Most of the time he stayed in his room, seeing the children (both of whom were in therapy) only when he'd visit their rooms briefly to watch TV with them. "You can live in the same house with someone and miss them," he says. His elder daughter left notes on his pillow: "I just wanted to say good-night. I love you." The tic in his left cheek betrays his agitation. "It's upsetting," he says, "to look at them now."
"My mind was running all the time," he remembers. "Mostly angry stuff." And Annie was so frightened, he says, looking puzzled and hurt, that she kept knives under the sofa cushions, though he'd never been violent.
"I began to keep knives under my bed," Annie Kornberg said in a telephone interview, "after that one time he came home, drunk and angry, and raped me. He says he doesn't remember it." She adds her own details from those three years: the "scary" way he looked down at her from upstairs while she slept in the den; the meetings in the narrow upstairs hallway, when he'd snap, "Don't touch me."
For many months, Larry resisted his lawyer's proposals for a way out. (One suggestion was that Larry persuade Annie to let him take out a loan that approximated his equity in the house.) Finally, "on the verge of going crazy," he asked Annie to sign the paper that let him get the loan, and he moved.
Now their divorce is final. They have joint custody, and the children are attending their old school. Says Annie, who still looks drained and drawn eleven months after Larry moved out, "I'm living in the house, but it's still partially his house; it's still for sale. People celebrate divorces. I didn't celebrate. What we went through was a horrible thing that will haunt me for the next twenty years."
"If you have a chance to settle early, do it," Larry says. "The final settlement was virtually identical to what we would have had the day she handed me the lawyer's letter. Neither of us gained a thing—except thousands of dollars [paid out] in lawyers' fees and three years of misery.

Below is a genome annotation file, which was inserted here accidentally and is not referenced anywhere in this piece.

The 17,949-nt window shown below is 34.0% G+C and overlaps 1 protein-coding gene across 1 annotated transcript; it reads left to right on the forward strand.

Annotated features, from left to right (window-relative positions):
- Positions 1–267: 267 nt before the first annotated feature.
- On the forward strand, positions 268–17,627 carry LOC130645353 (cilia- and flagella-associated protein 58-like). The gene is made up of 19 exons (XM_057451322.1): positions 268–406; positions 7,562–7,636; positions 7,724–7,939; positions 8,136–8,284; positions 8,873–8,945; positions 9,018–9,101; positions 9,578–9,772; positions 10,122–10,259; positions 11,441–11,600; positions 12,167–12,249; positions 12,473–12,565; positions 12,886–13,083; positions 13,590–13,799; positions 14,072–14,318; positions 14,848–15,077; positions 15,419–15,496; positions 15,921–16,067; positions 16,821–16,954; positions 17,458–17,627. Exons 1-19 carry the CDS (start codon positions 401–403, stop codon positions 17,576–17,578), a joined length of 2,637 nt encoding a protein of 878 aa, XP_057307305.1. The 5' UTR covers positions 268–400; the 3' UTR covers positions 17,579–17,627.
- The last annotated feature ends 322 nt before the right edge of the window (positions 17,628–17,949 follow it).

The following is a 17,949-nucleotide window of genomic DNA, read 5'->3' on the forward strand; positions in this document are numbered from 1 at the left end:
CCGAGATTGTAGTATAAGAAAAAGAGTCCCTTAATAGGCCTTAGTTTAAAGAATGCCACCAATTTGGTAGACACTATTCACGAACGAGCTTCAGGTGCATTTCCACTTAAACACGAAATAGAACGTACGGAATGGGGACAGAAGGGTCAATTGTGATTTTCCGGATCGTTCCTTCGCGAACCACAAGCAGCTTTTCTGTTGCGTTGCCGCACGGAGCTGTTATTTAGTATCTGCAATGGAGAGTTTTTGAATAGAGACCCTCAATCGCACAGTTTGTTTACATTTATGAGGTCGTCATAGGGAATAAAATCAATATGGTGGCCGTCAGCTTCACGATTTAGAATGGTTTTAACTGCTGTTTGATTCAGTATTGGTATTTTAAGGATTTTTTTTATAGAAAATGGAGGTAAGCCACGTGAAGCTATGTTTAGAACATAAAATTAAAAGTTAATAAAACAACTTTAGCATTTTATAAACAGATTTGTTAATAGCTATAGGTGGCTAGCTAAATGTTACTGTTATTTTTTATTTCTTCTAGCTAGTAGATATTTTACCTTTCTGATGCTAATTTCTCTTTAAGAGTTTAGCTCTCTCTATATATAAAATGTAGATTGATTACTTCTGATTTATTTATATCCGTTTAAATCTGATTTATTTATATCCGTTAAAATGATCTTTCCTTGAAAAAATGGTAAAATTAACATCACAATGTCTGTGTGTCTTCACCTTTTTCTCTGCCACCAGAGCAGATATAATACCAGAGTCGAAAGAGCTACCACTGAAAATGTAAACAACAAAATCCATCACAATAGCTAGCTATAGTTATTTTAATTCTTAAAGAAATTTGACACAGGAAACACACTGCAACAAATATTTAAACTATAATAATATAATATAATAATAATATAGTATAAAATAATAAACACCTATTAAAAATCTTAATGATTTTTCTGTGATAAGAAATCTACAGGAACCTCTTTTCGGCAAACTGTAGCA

"My lawyer told me, 'I wouldn't recommend that a dog live like this. I only recommend it to my clients.' "
Why did Larry's and Annie's lawyers advise them to endure the nearly unendurable? To put in motion the force-your-opponent-to-settle strategy, of course. But there are several other reasons for the increasing use of this maneuver. For one thing, while lawyers agree that a partner cannot lose his financial stake in a house by moving out, the recent decision in Fleming v. Fleming (New York Appellate Division, October 1989) indicates that a divorcing spouse who leaves home and sets up a separate residence forfeits his right to live in the marital residence. Says Florescue, "I used to advise my clients to move out for a cooling-off period to see if we could settle. Now it's harder for me to do that."
And, he points out, the IRS code may penalize the one who leaves. When the house is sold—sometimes years after the divorce—the partner who left may lose his right to claim the house as his primary residence. He will thus be liable for huge capital-gains taxes, having forfeited the right to roll over the proceeds into the purchase of a next house.
Some couples who must live together while splitting apart manage to stay civilized human beings. Even so, they find their circumstances a strain: "I made this choice," says 38-year-old advertising executive Fern Bronstein*, "and now, after fourteen months, I realize that I'm in the most bizarre situation."
She and her husband, 40-year-old Rick*, are not fighting over the settlement. They simply cannot afford to move apart, they say, until their $300,000 New Jersey house is sold, though Fern makes $65,000 a year and Rick commands the same salary as a sales representative for a computer company. Neither has savings.
Despite a few screaming matches that sent Fern to stay with friends for a night, their live-in divorce has been amicable—so much so that friends still invite them out as a couple. "He's a good person, and I'm sure someone else will make him happy," Fern says. "It's better to leave now and have a shot at having children. When I asked for the divorce, he said, ' Yes, I understand why.' "
They feel tenderness toward each other; they have no wish to cause pain. When a date parks outside the house and honks the horn for Fern, it upsets her to see how vulnerable Rick is, how he silently turns and walks into another room.